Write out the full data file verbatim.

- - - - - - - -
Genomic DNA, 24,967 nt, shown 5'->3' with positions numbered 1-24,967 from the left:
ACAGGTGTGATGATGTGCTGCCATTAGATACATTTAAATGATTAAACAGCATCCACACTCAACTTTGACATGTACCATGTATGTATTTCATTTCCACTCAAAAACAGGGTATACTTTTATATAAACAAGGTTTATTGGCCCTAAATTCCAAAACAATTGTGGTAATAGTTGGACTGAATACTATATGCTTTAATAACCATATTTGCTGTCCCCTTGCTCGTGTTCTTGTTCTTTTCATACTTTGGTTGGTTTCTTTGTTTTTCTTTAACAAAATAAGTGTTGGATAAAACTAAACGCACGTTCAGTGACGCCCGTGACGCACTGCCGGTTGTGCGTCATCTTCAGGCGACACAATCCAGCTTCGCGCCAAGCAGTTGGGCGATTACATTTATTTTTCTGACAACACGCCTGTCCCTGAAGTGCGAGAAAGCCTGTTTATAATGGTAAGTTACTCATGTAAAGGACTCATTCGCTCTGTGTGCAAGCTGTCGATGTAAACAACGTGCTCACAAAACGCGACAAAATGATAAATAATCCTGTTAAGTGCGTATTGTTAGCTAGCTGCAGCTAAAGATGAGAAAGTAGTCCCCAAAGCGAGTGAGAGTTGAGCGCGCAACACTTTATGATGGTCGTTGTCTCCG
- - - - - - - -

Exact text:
Genomic DNA, 24,967 nt, shown 5'->3' with positions numbered 1-24,967 from the left:
ACAGGTGTGATGATGTGCTGCCATTAGATACATTTAAATGATTAAACAGCATCCACACTCAACTTTGACATGTACCATGTATGTATTTCATTTCCACTCAAAAACAGGGTATACTTTTATATAAACAAGGTTTATTGGCCCTAAATTCCAAAACAATTGTGGTAATAGTTGGACTGAATACTATATGCTTTAATAACCATATTTGCTGTCCCCTTGCTCGTGTTCTTGTTCTTTTCATACTTTGGTTGGTTTCTTTGTTTTTCTTTAACAAAATAAGTGTTGGATAAAACTAAACGCACGTTCAGTGACGCCCGTGACGCACTGCCGGTTGTGCGTCATCTTCAGGCGACACAATCCAGCTTCGCGCCAAGCAGTTGGGCGATTACATTTATTTTTCTGACAACACGCCTGTCCCTGAAGTGCGAGAAAGCCTGTTTATAATGGTAAGTTACTCATGTAAAGGACTCATTCGCTCTGTGTGCAAGCTGTCGATGTAAACAACGTGCTCACAAAACGCGACAAAATGATAAATAATCCTGTTAAGTGCGTATTGTTAGCTAGCTGCAGCTAAAGATGAGAAAGTAGTCCCCAAAGCGAGTGAGAGTTGAGCGCGCAACACTTTATGATGGTCGTTGTCTCCG